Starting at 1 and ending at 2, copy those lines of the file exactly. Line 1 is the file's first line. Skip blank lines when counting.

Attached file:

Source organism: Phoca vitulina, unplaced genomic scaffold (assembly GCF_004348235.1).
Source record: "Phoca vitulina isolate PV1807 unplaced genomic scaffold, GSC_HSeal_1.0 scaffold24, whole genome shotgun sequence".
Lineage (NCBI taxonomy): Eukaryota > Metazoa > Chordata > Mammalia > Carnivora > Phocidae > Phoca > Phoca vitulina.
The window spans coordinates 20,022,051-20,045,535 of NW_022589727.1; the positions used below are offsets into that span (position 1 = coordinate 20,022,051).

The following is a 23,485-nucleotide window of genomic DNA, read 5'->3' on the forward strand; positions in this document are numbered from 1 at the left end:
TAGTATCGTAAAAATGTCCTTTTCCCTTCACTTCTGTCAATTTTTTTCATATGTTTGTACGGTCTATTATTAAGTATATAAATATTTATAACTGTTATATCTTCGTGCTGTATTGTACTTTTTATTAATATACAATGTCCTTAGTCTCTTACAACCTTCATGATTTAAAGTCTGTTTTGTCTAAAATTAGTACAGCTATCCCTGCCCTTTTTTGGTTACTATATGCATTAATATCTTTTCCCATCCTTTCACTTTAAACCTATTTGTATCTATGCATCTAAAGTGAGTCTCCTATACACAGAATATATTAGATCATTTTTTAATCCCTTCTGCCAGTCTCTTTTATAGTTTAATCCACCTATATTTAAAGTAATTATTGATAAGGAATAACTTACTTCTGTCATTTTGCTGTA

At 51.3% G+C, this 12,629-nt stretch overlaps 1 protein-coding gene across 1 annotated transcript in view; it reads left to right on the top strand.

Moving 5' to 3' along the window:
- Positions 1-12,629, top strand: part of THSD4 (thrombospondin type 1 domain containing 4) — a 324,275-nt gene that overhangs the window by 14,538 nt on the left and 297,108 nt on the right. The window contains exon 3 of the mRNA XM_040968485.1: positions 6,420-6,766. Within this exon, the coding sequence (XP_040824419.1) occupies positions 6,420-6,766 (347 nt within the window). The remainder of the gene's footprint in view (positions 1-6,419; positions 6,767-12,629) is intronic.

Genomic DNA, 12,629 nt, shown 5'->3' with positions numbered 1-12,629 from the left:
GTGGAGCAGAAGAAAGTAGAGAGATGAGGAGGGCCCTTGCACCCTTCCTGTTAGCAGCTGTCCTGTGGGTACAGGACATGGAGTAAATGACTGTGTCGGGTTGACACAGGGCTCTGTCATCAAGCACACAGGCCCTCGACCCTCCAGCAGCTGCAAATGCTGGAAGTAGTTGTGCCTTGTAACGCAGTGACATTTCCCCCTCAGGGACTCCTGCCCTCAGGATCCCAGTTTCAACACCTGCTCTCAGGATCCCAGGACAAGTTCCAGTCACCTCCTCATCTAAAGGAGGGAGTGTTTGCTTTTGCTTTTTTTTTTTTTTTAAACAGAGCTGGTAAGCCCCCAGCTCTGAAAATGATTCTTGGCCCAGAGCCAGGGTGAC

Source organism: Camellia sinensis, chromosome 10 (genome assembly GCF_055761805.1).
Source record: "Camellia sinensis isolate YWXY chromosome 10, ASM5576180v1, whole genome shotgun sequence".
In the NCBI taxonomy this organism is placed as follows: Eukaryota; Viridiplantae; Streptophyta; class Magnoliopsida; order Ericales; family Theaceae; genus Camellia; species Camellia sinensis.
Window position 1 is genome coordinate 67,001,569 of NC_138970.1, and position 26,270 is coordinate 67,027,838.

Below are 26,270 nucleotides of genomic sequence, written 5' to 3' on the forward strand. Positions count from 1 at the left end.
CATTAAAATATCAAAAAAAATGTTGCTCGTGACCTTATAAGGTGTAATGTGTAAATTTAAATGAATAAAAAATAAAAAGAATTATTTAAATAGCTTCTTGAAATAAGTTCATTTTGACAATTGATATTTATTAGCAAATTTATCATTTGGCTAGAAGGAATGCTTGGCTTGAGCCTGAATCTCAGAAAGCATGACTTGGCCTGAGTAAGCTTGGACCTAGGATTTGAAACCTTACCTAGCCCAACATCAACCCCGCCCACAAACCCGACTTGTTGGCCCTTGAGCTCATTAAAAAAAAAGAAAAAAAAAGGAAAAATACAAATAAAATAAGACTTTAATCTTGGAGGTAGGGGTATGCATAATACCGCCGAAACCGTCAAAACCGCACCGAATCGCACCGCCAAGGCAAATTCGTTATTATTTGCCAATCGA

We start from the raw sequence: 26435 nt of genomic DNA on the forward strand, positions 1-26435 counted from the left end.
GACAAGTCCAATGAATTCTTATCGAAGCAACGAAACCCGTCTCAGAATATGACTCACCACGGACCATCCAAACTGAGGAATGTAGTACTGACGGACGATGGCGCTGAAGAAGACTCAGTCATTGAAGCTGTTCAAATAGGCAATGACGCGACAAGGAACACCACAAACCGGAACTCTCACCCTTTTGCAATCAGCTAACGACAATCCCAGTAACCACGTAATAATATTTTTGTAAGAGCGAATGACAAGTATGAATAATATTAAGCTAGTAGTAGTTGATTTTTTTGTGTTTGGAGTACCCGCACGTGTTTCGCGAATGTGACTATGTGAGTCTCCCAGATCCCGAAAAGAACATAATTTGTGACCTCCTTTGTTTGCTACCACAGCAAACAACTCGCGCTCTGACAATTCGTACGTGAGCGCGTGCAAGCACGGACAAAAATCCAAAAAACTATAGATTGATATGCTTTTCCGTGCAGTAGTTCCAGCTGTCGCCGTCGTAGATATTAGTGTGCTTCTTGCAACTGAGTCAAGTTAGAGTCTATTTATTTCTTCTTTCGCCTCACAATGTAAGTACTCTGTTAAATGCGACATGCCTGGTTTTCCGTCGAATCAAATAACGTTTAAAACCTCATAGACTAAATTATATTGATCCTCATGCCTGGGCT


Source organism: Phoca vitulina, unplaced genomic scaffold (assembly GCF_004348235.1).
Source record: "Phoca vitulina isolate PV1807 unplaced genomic scaffold, GSC_HSeal_1.0 scaffold24, whole genome shotgun sequence".